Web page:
This beautiful Scottish tune is somewhat of a curiosity – I first knew this tune from the Robin Williamson Fiddle Tunes book, pretty much as it’s written here, however this version appears to be a rewritten version of an jig by Pipe Major Alexander McKellar (1824-1895). Our version doesn’t show up in any tune books until the 1970s, and it’s not clear who is responsible for this rewriting! The title is also interesting: Williamson suggests that it refers to the English defeat of the Jacobite forces in the mid 1700s – it may be true that it does refer to this time but the tune is certainly not that old.
This tune works well as a march, or slower as an air.
We experimented with adding turns in places where the tune moves by step, and double cuts on the stronger beats of the bar (beat one and beat three).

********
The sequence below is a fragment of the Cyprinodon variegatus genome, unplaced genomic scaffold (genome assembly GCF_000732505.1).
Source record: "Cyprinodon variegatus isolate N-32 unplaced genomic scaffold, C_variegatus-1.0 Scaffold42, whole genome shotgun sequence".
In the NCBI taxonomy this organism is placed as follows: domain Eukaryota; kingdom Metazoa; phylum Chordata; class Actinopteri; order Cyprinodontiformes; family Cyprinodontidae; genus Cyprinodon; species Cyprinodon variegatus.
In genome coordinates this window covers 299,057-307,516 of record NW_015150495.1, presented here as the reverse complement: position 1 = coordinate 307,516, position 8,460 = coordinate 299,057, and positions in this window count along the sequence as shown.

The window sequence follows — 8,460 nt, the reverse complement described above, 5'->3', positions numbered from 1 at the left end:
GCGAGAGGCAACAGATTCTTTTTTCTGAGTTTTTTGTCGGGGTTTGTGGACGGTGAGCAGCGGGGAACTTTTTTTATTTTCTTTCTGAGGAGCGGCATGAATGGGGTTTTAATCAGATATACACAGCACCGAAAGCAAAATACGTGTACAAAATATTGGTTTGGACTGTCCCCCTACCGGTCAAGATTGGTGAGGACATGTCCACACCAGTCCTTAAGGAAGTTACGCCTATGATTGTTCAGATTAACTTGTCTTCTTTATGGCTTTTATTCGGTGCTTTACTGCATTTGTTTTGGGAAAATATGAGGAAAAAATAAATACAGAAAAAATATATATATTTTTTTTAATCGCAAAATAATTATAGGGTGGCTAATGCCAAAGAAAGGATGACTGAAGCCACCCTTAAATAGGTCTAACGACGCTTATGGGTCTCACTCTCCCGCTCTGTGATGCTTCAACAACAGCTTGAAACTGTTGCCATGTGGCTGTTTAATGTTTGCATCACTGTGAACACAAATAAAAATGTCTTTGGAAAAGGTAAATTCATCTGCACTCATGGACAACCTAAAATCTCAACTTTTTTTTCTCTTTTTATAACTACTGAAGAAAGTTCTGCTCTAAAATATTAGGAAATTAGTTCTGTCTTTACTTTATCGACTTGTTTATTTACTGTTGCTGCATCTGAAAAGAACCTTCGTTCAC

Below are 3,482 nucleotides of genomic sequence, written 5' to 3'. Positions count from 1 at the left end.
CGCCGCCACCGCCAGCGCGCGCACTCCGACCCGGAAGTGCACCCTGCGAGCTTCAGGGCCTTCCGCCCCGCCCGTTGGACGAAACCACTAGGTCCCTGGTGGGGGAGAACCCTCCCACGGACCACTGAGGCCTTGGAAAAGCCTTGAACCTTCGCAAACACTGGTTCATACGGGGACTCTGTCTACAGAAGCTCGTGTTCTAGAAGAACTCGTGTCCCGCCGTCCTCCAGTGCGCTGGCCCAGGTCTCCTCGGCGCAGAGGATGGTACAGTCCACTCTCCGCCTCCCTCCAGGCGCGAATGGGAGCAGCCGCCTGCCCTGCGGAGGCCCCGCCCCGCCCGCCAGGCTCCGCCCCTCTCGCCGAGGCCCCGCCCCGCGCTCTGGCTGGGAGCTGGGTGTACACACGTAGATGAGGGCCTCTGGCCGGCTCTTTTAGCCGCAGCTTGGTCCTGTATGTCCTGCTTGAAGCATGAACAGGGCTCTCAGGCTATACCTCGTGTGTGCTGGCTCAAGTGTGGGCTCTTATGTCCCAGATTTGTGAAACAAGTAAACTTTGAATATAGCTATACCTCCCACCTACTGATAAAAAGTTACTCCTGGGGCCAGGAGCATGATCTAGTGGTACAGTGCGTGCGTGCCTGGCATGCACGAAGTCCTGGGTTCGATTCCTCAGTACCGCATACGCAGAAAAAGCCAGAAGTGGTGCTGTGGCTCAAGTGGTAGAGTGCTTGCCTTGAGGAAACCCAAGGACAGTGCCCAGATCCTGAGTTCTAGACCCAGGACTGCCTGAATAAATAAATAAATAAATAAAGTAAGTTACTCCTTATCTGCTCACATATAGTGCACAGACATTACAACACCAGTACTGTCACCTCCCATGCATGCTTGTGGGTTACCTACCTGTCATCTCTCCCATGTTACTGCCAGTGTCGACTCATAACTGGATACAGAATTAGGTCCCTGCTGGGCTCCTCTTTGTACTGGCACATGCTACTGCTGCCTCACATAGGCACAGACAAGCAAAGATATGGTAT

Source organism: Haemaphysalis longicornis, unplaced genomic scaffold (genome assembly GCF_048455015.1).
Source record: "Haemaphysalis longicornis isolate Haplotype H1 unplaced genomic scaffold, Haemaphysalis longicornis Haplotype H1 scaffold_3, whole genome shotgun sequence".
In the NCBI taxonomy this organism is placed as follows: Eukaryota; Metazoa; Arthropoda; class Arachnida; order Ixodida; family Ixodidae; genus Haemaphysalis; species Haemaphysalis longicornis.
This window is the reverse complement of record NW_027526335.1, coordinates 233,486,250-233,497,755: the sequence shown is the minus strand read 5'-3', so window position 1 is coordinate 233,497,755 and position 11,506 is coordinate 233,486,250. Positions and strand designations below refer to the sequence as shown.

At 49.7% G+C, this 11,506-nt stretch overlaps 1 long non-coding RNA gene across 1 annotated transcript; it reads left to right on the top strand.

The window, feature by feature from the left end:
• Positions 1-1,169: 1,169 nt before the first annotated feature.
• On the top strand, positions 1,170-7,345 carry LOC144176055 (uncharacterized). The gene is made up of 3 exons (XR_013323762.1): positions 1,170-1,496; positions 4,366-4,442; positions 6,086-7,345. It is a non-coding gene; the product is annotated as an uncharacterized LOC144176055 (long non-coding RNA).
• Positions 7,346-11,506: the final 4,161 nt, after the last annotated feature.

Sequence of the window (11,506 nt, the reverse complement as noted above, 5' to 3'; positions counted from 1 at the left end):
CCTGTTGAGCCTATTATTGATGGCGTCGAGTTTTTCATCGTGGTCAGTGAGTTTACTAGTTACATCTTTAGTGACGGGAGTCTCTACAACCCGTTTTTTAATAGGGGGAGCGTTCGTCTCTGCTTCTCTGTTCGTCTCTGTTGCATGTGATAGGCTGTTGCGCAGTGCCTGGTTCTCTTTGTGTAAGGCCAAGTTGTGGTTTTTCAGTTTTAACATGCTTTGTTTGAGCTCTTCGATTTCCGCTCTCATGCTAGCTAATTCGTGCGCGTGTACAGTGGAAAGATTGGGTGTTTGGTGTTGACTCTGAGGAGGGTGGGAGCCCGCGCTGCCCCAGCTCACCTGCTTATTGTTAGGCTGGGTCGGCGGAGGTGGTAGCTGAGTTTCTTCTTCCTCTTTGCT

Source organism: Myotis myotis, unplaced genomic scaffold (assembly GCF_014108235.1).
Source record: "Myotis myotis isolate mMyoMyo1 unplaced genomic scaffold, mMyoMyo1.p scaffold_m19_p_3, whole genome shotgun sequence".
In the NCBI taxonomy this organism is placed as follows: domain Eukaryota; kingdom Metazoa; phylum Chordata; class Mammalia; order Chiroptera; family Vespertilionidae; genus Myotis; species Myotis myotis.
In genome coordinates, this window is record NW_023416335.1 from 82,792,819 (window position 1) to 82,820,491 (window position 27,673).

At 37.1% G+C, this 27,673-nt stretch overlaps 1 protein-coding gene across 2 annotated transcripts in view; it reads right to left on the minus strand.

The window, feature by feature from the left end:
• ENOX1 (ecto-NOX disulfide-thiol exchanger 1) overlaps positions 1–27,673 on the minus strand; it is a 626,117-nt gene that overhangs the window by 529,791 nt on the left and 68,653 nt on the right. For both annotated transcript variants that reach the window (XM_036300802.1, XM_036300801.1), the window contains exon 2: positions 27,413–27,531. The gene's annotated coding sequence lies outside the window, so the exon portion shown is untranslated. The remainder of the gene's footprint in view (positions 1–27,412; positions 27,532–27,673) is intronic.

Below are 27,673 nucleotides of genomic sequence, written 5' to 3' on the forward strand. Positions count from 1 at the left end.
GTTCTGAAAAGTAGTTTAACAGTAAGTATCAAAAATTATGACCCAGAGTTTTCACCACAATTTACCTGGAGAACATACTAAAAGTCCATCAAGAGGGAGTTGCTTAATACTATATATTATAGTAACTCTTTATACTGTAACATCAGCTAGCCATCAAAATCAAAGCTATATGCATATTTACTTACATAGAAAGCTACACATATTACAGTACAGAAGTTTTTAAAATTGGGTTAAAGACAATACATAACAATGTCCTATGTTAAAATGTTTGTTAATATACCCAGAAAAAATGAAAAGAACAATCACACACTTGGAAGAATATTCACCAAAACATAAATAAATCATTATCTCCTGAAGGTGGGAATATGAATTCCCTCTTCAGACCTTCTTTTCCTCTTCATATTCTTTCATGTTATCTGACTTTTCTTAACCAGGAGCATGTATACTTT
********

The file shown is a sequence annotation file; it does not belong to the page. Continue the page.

Here is a video of a slow version (missing a B part I think, apologies!) and a faster version:
Deborah is a violinist and violist specialising in English folk music. She trained in viola and Baroque viola at Birmingham Conservatoire, before returning to her first love of traditional music, song and dance.
Deborah has developed a passion for playing for dancing since joining her first ceilidh band at age 13. She is a member of Stepling, a band performing English music, step-dance, song and percussion, and also plays with Folk Dance Remixed, a dance company combining traditional dance with hip hop and street dance styles, with whom she has performed as such events as Car Fest, the Southbank's Festival of Love and Glasgow's Commonwealth Games Festival.
Deborah records on a regular basis for a number of people, including The Mystery Fax Machine Orchestra, and for Laurel Swift's 'Travelling with Thomas' musical.
She teaches music, song and dance regularly for The English Folk Dance and Song Society, as well as on a freelance basis for various workshop series, festivals and music services. Deborah recently completed The Teaching Musician MA degree course at Trinity Laban, graduating with Distinction.
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